As I am virtually incapable of doing anything the same way twice, I had to go out and find another way to deal with blocking operations (blocking as in network blocking), and came across Asynchronous Method Invocation at the Code Project. Perfect. The author, Mike Peretz, does an excellent job of explaining Begin/EndInvoke, delegates, catching errors, and the Command Pattern. Even if you’re fine with asynchronous operations, invocations, and delegates, it’s a good read.
The reason I wanted a new way is because I’ve been adding some new features to my Super Simple Photo Resizer: cropping and uploading photos to TwitPic and then tweeting them on Twitter. I’ve been having a lot of fun with it, and you can check out some of my testing pictures of a cute possum here.
Photo Resizer is very quick in resizing and cropping photos, so there really isn’t any need to bother with dealing with saving asynchronously. However, the new upload features and tweeting features take more than the blink of an eye, and they require asynchronicity to maintain a nice, fluid user experience. I had a bit of fun with it too. In a “cancel” warning screen, instead of a regular, boring yellow triangle and exclamation mark warning/caution symbol, I used the “Oh no!” smiley you can see in the upper right here. Again, that was one of the graphics I purchased at Vector Stock.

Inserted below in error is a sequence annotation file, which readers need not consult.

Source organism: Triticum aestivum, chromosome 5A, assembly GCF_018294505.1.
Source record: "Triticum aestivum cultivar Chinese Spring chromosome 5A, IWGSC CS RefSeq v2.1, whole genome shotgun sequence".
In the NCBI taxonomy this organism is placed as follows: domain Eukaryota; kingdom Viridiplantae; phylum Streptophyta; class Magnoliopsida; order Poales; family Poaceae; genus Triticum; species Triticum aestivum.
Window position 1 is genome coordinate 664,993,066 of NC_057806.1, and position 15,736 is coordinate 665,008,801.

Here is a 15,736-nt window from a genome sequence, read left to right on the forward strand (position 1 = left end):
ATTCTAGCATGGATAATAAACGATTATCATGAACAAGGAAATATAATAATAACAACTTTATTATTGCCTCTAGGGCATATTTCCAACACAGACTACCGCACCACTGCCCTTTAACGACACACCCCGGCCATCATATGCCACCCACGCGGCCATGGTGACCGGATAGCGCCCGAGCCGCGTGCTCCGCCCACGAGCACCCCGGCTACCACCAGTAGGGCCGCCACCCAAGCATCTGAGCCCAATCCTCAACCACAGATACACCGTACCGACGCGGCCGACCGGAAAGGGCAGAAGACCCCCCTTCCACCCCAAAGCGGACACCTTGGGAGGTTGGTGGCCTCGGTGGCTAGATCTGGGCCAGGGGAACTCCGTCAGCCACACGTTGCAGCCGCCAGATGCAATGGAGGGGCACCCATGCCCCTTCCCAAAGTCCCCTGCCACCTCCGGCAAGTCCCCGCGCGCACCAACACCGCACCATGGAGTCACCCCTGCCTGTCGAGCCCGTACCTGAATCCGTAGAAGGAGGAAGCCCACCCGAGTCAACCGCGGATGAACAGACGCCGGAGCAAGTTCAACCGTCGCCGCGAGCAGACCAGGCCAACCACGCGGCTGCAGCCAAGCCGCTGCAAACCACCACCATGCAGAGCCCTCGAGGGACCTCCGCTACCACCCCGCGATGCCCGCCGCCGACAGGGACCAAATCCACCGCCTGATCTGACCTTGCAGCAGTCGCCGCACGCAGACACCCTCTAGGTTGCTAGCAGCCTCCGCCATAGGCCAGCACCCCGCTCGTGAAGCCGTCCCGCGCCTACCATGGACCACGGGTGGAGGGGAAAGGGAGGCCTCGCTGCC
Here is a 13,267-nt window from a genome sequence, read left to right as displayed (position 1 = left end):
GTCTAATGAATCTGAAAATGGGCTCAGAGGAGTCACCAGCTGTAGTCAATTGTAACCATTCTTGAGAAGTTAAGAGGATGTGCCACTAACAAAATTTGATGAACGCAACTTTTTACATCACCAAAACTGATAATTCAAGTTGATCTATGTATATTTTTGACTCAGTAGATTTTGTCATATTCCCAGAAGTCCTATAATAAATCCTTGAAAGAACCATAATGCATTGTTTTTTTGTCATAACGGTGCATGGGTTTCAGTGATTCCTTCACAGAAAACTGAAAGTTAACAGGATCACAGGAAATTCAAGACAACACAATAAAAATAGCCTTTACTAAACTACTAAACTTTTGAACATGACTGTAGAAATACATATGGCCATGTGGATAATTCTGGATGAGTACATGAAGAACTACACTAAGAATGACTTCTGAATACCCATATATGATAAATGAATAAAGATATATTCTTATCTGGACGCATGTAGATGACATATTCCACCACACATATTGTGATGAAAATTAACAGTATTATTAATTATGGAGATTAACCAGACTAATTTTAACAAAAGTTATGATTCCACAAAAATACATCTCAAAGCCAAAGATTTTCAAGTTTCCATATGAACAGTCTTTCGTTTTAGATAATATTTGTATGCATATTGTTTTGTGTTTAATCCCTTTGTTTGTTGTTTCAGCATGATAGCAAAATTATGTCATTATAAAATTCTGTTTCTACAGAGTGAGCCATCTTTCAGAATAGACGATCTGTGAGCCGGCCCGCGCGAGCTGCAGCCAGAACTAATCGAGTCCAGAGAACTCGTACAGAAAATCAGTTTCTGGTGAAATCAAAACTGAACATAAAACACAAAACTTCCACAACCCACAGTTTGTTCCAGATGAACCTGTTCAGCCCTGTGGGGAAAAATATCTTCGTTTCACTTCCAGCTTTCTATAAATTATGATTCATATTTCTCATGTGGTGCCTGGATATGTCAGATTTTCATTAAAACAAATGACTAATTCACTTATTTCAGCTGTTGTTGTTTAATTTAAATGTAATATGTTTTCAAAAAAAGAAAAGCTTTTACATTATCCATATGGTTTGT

I opted to run with Begin/EndInvoke and delegate callbacks this time around. It works well, and the UI remains smooth and easy to use.
However, the Command Pattern really looked a lot better. But there was just so much good stuff in the article that I decided to just put it to memory and save the Command Pattern for another day. So next time, rather than look around to figure out a new way to do the same old thing, I’ll already have something new to try.